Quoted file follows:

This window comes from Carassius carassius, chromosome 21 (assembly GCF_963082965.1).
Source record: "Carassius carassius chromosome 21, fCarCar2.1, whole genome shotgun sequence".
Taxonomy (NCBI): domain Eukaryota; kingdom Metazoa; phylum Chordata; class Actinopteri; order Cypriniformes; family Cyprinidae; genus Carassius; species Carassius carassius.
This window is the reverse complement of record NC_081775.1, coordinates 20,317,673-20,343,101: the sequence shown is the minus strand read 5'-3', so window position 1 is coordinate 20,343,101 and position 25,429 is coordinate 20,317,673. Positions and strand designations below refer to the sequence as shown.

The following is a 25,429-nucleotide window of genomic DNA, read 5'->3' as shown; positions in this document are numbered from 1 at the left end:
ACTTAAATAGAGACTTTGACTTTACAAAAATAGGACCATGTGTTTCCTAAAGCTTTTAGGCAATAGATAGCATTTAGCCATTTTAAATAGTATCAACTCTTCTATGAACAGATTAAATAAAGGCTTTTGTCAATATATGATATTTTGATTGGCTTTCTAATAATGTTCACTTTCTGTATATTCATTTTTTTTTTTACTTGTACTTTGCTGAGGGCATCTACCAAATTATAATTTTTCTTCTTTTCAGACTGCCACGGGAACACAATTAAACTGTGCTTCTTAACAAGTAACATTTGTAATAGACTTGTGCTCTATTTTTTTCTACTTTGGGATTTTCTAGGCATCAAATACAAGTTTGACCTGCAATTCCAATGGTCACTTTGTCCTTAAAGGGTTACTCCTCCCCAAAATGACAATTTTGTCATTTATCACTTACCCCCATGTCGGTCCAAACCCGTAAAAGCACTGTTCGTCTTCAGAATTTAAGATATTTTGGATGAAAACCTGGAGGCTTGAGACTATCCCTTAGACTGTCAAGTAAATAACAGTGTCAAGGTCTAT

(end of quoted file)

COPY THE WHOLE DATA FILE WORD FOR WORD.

This window comes from Carassius carassius, chromosome 21 (assembly GCF_963082965.1).
Source record: "Carassius carassius chromosome 21, fCarCar2.1, whole genome shotgun sequence".
Taxonomy (NCBI): domain Eukaryota; kingdom Metazoa; phylum Chordata; class Actinopteri; order Cypriniformes; family Cyprinidae; genus Carassius; species Carassius carassius.
This window is the reverse complement of record NC_081775.1, coordinates 20,317,673-20,343,101: the sequence shown is the minus strand read 5'-3', so window position 1 is coordinate 20,343,101 and position 25,429 is coordinate 20,317,673. Positions and strand designations below refer to the sequence as shown.

The following is a 25,429-nucleotide window of genomic DNA, read 5'->3' as shown; positions in this document are numbered from 1 at the left end:
ACTTAAATAGAGACTTTGACTTTACAAAAATAGGACCATGTGTTTCCTAAAGCTTTTAGGCAATAGATAGCATTTAGCCATTTTAAATAGTATCAACTCTTCTATGAACAGATTAAATAAAGGCTTTTGTCAATATATGATATTTTGATTGGCTTTCTAATAATGTTCACTTTCTGTATATTCATTTTTTTTTTTACTTGTACTTTGCTGAGGGCATCTACCAAATTATAATTTTTCTTCTTTTCAGACTGCCACGGGAACACAATTAAACTGTGCTTCTTAACAAGTAACATTTGTAATAGACTTGTGCTCTATTTTTTTCTACTTTGGGATTTTCTAGGCATCAAATACAAGTTTGACCTGCAATTCCAATGGTCACTTTGTCCTTAAAGGGTTACTCCTCCCCAAAATGACAATTTTGTCATTTATCACTTACCCCCATGTCGGTCCAAACCCGTAAAAGCACTGTTCGTCTTCAGAATTTAAGATATTTTGGATGAAAACCTGGAGGCTTGAGACTATCCCTTAGACTGTCAAGTAAATAACAGTGTCAAGGTCTAT